Researchers Study Women's Feet

 

WASHINGTON (AP) - Many shoe manufacturers don't know what a woman's foot is really like, and those that do know aren't telling, a researcher says.

Sports shoes are the most likely to be designed to conform to the anatomy of a woman's foot, said researcher Peter J. Cavanagh of Penn State University. Even here, however, there's no way to be sure that companies which studied women's feet incorporate everything they have learned, he said.

"Few manufacturers have looked at this in great detail," Cavanagh said.

Most shoemakers base women's shoes on a last, the form on which the shoe is made, that is a scaled-down version of a men's last, he said.

Women are not men with smaller feet, Cavanagh said. Some major makers of sports shoes have measured differences in men's and women's feet. But the companies don't publish their data, so there's no way to tell how much they know, he said.

Cavanagh and graduate student Roshna E. Wunderlich examined data on the anatomy of men's and women's feet. Their findings are reported in the April issue of the American College of Sports Medicine journal, Medicine and Science in Sports and Exercise. It's the first journal article to publicly list sex differences in feet, Cavanagh said.

The data came from an Army examination of the feet of 293 men and 491 women. While the data on each sex were examined separately, and used to help design Army boots, differences between the sexes were not analyzed before, the report said.

Women have smaller feet than men - a fact that's long been known. But even holding foot length constant, statistically giving men and women the same shoe size, there were anatomical differences, the researchers found.

Women have thicker ankles and calves, higher arches and narrower heels, Cavanagh said. "A woman with the standard foot size common to men and women would have about three quarters of an inch greater calf circumference, and that would be about a quarter of an inch higher," he said. "That is pretty much, if you have a narrow-fitting ski boot."

Also, women's ankles are about one-quarter inch closer to the ground, and men's big toes are a little thicker, Cavanagh said.

Such differences in anatomy could throw off the fit even in a shoe that is the right size based on length, but a woman might not realize what the problem was, Cavanagh said.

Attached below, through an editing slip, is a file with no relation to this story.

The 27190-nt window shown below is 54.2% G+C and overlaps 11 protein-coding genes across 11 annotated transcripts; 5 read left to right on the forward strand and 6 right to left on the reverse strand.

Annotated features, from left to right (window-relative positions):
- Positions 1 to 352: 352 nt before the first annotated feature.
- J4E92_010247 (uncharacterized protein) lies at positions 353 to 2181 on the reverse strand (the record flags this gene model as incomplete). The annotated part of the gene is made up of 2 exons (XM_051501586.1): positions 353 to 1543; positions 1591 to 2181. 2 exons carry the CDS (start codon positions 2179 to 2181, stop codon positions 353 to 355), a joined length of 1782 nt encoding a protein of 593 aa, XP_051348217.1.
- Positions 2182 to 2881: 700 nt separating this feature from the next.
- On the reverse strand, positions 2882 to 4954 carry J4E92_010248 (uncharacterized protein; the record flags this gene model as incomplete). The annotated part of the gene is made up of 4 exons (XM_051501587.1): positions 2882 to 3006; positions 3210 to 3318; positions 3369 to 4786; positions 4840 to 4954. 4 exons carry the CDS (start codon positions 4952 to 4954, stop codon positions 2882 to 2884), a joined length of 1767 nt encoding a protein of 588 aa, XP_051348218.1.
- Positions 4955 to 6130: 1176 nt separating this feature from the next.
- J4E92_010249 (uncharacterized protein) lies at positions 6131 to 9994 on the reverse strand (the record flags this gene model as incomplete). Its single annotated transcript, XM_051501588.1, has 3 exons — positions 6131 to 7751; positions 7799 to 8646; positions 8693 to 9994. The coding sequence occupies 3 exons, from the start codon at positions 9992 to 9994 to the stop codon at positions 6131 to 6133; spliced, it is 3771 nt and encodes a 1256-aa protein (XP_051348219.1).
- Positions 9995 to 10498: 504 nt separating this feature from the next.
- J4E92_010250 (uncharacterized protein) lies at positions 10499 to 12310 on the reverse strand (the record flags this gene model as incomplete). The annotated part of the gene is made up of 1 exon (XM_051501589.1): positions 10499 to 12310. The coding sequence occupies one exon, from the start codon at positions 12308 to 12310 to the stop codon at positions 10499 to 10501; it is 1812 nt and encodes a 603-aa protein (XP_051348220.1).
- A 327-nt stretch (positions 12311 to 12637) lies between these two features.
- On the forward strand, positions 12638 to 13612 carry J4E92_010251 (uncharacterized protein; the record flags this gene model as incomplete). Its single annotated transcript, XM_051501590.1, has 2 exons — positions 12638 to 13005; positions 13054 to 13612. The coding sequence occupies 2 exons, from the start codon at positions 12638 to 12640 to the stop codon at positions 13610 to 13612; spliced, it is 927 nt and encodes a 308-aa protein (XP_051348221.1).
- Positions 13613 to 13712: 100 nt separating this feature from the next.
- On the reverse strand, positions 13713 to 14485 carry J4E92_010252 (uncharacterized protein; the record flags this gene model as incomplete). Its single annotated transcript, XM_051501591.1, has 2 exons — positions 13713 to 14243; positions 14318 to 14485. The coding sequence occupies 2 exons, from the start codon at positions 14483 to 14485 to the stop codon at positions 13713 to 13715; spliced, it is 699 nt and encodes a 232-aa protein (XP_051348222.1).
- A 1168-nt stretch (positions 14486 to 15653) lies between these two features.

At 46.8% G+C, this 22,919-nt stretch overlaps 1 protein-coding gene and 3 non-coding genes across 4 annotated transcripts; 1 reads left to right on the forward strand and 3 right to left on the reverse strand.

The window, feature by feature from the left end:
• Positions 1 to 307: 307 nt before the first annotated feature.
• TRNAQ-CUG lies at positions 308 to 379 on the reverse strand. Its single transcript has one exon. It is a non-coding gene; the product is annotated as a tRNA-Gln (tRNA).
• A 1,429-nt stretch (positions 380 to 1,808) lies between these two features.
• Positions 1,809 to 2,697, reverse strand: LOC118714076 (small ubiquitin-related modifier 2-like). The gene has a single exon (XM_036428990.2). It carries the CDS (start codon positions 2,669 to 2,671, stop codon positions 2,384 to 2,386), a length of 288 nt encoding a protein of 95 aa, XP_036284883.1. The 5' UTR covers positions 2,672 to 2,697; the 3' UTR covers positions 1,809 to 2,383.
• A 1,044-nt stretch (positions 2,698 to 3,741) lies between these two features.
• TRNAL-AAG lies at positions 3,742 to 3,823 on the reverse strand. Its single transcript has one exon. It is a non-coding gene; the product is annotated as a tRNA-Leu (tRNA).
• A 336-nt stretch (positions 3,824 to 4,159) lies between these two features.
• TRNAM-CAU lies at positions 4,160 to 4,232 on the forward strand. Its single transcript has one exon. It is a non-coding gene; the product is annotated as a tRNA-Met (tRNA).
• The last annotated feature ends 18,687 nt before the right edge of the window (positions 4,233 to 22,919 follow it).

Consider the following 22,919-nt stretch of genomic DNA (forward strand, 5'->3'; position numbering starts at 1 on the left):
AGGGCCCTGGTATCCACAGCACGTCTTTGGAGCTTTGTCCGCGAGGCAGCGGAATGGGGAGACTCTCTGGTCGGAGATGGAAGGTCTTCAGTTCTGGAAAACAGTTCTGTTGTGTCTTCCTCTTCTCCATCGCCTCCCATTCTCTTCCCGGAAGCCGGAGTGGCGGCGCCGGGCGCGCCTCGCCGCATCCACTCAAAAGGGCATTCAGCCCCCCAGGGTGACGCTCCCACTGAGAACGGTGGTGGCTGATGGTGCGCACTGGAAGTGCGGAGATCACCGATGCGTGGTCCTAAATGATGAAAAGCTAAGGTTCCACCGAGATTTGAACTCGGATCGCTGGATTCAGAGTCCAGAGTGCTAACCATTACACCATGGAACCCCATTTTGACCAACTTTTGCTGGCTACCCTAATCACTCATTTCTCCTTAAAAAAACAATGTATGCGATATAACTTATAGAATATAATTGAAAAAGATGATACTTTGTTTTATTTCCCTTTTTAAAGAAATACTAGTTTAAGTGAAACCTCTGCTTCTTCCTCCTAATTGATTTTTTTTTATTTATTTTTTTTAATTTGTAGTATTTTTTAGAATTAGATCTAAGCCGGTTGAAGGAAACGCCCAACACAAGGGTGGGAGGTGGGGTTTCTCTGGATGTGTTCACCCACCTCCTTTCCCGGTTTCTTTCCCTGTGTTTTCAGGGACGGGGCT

The anatomical differences could be one factor in the epidemic of cramped, pinched feet that stalks women, Cavanagh said. "In our society, women generally choose shoes that are not good for their feet to walk around in on a daily basis," he said.

One study found almost 90 percent of women were wearing shoes that were smaller than their feet, by an average of one half inch, he said.

Other factors account for most of the bad fit problem, however. One is style - women's shoes tend to be narrow in the forefoot, cramping the toes and causing bunions, Cavanagh said. Women commonly complain that their shoes are too loose in the heel, he said. So a shoe that fits in the back of the foot might be too tight in the front, he said.

Foot doctors know this because they see the results. "It's a sore point because, as a practitioner, such a large proportion of problems we see are clearly related to improper shoe wear," said Dr. Gail P. Dalton of Atlanta, who chairs the shoe wear committee of the American Orthopaedic Foot and Ankle Society. Matching the shape of the shoe to the shape of the foot would cut the number of injuries, she said.

It would be a public service if the bigger sports shoe companies would make their anatomical data public so other manufacturers could use it, Cavanagh said.

Companies are loathe to do that. They figure they paid for what they know, they get a competitive advantage from it, and they will keep it.

"We do believe it is part of our intellectual property," said Mario Lafortune, director of the Nike sport research lab in Beaverton, Ore.

"We don't release it all publicly, but all the research and findings are put into our shoes and the evolution of our footwear," said Sharan Barbano, group director for women's products at Reebok in Canton, Mass.

As a former world-competitive runner, she knows what a difference the right shoe makes, Barbano said. When she started running, in the late '70s, women had to run in men's shoes because women's sports shoes were not available, Barbano said.

The companies say they base continual improvements on their research. Cavanagh and Dalton counter that they could prove it by revealing their data.

Copyright 2006 The Associated Press. All rights reserved.